As the coronavirus continues to spread throughout Nassau County, many residents, including those with serious heart problems, are afraid or unable to go to the doctor.
Cardiologist and Advanced Cardiovascular Diagnostics founder Perry Frankel is using a 40-foot mobile medical unit to provide heart disease patients with the care they need without going to his office.
Frankel said he has seen patients with stress-related heart problems during the coronavirus pandemic.
“Many patients are stressed out from coronavirus and the economic stress [associated with it],” he said. “Many patients [are] stressed [about] family members who have coronavirus.”
The New Hyde Park-based Advanced Cardiovascular Diagnostics team can perform blood pressure readings, lab work, electrocardiograms and other tests from the mobile unit. They travel to community centers and apartment complexes across Long Island and Queens. The team offers house calls when necessary.
Cardiovascular diseases claim more lives each year than all forms of cancer and chronic lower respiratory disease combined, according to the American Heart Association. While lifestyle and genetics play a major role in determining cardiovascular health, studies have linked stress to heart disease as well.
Those with cardiovascular problems are at greater risk of contracting coronavirus and are likely to experience more severe symptoms.
By bringing the mobile clinic to patients, the team hopes to keep those with heart disease out of hospitals, and therefore limit their exposure to the virus.
Despite the relatively close quarters on the bus, Frankel said he and his team are hypervigilant about following social distancing guidelines in order to prevent the spread of COVID-19.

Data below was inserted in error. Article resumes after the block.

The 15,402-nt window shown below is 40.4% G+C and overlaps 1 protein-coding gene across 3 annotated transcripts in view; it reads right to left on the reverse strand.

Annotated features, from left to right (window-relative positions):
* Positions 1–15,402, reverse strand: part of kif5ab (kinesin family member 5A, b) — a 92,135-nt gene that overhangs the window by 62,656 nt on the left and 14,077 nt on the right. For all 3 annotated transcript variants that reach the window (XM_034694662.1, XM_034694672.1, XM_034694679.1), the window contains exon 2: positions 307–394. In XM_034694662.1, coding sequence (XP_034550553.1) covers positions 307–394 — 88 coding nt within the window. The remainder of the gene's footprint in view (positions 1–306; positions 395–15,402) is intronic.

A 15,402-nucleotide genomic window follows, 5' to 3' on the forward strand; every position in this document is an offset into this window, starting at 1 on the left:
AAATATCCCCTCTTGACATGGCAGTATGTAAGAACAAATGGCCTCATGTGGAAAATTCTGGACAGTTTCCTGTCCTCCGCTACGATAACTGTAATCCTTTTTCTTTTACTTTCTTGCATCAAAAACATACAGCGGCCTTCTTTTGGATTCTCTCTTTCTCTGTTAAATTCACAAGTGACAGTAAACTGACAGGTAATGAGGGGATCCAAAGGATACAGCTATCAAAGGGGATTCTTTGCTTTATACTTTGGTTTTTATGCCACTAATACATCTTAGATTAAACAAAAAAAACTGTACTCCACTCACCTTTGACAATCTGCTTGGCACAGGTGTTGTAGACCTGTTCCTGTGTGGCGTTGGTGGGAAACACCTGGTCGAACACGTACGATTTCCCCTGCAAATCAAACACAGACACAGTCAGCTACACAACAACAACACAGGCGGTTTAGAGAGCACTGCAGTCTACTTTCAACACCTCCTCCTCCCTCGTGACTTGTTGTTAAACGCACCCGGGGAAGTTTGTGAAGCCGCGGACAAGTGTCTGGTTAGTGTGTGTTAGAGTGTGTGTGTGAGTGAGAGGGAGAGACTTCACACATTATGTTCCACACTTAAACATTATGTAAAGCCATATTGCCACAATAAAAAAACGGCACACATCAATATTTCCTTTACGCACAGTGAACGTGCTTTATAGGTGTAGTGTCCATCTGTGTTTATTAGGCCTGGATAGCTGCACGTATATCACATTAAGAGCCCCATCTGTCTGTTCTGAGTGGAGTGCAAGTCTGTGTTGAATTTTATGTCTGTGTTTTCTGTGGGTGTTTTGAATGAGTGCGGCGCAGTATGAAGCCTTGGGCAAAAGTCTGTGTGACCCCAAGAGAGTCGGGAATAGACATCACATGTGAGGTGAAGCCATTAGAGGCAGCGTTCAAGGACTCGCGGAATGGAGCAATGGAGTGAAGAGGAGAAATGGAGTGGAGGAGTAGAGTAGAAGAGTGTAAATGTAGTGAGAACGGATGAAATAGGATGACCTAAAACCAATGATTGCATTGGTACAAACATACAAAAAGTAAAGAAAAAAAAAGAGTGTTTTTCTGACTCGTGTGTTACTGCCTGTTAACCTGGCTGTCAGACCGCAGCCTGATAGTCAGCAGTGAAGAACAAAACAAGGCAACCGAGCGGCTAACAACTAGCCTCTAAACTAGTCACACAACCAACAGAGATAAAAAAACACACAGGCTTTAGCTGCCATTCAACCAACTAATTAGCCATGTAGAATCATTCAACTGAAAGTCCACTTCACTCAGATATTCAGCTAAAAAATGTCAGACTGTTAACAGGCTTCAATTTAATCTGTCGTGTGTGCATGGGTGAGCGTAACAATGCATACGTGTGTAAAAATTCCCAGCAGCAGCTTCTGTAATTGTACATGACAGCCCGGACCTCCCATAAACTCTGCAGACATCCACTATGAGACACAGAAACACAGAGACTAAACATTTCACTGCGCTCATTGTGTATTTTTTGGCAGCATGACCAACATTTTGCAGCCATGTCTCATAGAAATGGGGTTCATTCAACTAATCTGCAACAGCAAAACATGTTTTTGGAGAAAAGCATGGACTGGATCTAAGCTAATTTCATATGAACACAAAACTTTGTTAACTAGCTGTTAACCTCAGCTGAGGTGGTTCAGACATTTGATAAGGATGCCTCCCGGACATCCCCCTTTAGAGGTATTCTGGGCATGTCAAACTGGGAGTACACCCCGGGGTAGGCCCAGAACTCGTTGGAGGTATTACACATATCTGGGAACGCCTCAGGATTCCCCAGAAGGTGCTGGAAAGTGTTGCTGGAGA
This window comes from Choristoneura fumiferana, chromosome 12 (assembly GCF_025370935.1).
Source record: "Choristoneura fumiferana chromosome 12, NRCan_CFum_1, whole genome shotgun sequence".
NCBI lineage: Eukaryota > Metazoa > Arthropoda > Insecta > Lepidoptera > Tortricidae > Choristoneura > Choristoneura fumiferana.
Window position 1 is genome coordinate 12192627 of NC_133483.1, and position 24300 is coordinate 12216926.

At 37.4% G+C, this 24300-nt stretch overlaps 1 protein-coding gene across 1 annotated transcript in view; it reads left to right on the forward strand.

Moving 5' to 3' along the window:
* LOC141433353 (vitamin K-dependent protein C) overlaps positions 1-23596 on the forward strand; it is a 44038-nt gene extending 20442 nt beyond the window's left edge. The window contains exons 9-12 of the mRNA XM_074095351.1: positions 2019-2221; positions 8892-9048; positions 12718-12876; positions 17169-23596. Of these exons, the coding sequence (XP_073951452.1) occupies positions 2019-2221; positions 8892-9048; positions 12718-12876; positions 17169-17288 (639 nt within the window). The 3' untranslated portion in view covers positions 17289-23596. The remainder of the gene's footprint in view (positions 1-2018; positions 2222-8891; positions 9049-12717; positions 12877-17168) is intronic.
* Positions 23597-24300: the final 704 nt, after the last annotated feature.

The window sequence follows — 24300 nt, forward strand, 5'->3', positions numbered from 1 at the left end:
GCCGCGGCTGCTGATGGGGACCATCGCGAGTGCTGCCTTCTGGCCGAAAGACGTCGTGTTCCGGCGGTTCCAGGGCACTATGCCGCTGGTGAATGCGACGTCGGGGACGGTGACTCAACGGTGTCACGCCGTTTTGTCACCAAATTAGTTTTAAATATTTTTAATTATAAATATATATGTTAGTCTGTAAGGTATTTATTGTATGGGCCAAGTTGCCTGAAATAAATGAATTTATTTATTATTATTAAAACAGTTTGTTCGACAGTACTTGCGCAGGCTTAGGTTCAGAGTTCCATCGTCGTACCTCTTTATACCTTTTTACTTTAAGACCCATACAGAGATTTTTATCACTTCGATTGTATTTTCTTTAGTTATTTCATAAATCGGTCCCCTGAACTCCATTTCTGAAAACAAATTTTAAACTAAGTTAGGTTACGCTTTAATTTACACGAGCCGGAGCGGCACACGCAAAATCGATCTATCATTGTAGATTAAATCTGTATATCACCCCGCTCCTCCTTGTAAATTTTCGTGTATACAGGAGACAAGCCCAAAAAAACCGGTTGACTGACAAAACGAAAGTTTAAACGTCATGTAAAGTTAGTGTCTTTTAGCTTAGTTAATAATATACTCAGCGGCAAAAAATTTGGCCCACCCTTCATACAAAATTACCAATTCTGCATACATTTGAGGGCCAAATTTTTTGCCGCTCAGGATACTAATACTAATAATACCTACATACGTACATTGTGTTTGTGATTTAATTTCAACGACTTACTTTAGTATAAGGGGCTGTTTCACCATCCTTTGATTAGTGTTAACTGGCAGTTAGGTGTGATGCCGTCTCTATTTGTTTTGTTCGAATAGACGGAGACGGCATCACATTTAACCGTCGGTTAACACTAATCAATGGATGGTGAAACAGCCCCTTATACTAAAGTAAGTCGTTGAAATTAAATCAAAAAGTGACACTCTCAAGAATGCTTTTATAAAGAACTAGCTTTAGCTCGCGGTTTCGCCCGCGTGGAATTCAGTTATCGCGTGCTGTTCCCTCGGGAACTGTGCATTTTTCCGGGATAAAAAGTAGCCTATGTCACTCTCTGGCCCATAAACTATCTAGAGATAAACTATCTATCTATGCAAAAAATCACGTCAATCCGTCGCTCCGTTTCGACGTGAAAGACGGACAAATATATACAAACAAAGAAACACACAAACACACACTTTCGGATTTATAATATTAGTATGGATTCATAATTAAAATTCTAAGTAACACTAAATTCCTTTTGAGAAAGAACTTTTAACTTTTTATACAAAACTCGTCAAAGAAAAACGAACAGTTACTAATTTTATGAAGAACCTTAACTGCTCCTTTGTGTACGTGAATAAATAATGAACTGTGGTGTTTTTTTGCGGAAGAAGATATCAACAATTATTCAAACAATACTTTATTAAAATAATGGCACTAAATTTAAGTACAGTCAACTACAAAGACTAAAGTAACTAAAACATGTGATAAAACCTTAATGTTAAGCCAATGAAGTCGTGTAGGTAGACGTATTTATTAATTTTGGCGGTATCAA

The mobile unit is 40 feet long and can extend to be 12 feet wide, Frankel said. The medical team keeps patients 10 feet apart and sanitizes the space between patients and at the beginning and end of each day.
“We usually can see five people at a time on the bus,” said Frankel, “but because of social distancing we can only see two patients at a time.”
Like most medical care providers throughout the U.S., Advanced Cardiovascular Diagnostics is struggling to get access to the personal protective equipment that it needs to keep running.
“We are running low on PPEs and reusing masks,” said Frankel. “We can’t get [them] from our medical suppliers. We received some from eBay.”
Prior to the coronavirus outbreak, Frankel and his team used the bus to offer care to police officers and other high-stress workers who may be at increased risk for heart disease.
Frankel said Advanced Cardiovascular Diagnostics is relying primarily on government agencies, civic organizations and media to get the word out about the mobile unit.
Advanced Cardiovascular Diagnostics accepts most insurance. Those seeking appointments should call (516) 488–5050 or email firstname.lastname@example.org.
Frankel’s practice also offers telehealth appointments. Patients can call the number mentioned above, or download the app Healow and enter the code BEEGBA to schedule a session.